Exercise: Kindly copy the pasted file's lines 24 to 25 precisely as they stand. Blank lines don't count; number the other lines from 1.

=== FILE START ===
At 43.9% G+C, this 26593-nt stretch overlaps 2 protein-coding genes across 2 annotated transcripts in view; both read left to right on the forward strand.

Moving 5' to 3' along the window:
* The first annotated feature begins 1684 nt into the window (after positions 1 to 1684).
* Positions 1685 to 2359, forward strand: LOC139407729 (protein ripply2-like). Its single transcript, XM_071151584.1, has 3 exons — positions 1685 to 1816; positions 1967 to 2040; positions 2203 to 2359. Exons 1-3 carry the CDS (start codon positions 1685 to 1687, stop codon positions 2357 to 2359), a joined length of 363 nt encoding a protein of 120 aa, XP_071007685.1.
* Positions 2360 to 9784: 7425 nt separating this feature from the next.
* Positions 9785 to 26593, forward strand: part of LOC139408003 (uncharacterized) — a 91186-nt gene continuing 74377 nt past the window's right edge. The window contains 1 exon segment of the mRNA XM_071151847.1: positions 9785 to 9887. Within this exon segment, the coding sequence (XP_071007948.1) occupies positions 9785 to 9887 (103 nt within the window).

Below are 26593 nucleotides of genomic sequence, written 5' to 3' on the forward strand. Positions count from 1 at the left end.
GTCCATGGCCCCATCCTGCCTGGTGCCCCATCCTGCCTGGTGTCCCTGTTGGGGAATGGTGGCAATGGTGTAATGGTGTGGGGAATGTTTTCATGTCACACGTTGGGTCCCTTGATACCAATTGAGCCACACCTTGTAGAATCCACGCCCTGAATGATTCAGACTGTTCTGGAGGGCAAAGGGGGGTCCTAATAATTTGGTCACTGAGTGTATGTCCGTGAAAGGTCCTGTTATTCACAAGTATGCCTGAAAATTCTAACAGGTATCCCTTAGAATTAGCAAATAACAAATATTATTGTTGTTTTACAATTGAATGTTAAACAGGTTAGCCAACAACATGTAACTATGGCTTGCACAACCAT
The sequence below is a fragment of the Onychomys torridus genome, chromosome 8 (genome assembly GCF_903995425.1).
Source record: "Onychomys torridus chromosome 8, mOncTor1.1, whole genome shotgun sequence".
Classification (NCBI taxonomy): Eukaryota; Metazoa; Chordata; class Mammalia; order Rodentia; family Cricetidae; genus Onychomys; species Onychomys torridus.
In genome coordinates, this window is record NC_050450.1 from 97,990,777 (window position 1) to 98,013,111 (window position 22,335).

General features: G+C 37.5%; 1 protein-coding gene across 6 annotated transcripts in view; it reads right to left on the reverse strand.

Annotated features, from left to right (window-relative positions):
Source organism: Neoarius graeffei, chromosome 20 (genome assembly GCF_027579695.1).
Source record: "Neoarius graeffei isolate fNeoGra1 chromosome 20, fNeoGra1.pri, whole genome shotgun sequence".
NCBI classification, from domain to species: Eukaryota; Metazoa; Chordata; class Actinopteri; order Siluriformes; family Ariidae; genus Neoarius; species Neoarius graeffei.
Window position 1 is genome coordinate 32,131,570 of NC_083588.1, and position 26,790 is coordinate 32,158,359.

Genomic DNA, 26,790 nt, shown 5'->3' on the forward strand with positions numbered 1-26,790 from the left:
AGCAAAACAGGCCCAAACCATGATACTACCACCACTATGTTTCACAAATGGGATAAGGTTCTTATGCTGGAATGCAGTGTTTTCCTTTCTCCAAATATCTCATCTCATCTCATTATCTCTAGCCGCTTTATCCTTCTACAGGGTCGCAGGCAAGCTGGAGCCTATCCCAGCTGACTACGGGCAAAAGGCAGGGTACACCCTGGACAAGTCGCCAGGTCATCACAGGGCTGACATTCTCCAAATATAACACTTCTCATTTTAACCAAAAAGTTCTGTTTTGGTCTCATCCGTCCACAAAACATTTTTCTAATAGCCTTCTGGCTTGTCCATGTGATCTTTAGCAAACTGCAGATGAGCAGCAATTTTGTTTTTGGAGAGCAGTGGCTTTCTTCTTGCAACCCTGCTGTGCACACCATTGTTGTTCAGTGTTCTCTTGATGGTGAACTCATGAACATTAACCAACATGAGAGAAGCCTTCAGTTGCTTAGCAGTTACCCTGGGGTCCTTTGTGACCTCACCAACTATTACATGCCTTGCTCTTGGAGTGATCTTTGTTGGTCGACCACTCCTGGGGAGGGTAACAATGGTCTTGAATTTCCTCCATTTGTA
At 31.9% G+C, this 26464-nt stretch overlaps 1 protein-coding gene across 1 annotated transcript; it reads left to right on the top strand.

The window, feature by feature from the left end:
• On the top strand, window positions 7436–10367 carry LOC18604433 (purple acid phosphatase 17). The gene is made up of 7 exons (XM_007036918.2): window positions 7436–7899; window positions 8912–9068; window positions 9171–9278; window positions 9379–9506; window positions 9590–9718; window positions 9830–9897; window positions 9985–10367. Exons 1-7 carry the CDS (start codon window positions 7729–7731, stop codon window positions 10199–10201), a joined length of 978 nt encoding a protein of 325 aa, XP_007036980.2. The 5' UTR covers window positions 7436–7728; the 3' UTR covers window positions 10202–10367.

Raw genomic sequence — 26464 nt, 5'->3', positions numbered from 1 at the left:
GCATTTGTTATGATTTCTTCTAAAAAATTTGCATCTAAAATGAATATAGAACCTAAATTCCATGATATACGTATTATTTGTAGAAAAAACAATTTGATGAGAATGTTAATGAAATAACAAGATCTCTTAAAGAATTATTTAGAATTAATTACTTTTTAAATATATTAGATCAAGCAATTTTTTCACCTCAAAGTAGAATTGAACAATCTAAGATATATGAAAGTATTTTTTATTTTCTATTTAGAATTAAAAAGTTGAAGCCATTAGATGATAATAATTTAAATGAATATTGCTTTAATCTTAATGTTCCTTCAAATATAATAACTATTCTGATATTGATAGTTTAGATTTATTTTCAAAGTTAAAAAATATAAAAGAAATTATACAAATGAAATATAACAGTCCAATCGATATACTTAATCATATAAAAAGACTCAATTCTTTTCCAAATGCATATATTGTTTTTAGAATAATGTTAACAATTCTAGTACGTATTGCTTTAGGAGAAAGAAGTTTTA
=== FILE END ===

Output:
Raw genomic sequence — 26464 nt, 5'->3', positions numbered from 1 at the left:
GCATTTGTTATGATTTCTTCTAAAAAATTTGCATCTAAAATGAATATAGAACCTAAATTCCATGATATACGTATTATTTGTAGAAAAAACAATTTGATGAGAATGTTAATGAAATAACAAGATCTCTTAAAGAATTATTTAGAATTAATTACTTTTTAAATATATTAGATCAAGCAATTTTTTCACCTCAAAGTAGAATTGAACAATCTAAGATATATGAAAGTATTTTTTATTTTCTATTTAGAATTAAAAAGTTGAAGCCATTAGATGATAATAATTTAAATGAATATTGCTTTAATCTTAATGTTCCTTCAAATATAATAACTATTCTGATATTGATAGTTTAGATTTATTTTCAAAGTTAAAAAATATAAAAGAAATTATACAAATGAAATATAACAGTCCAATCGATATACTTAATCATATAAAAAGACTCAATTCTTTTCCAAATGCATATATTGTTTTTAGAATAATGTTAACAATTCTAGTACGTATTGCTTTAGGAGAAAGAAGTTTTA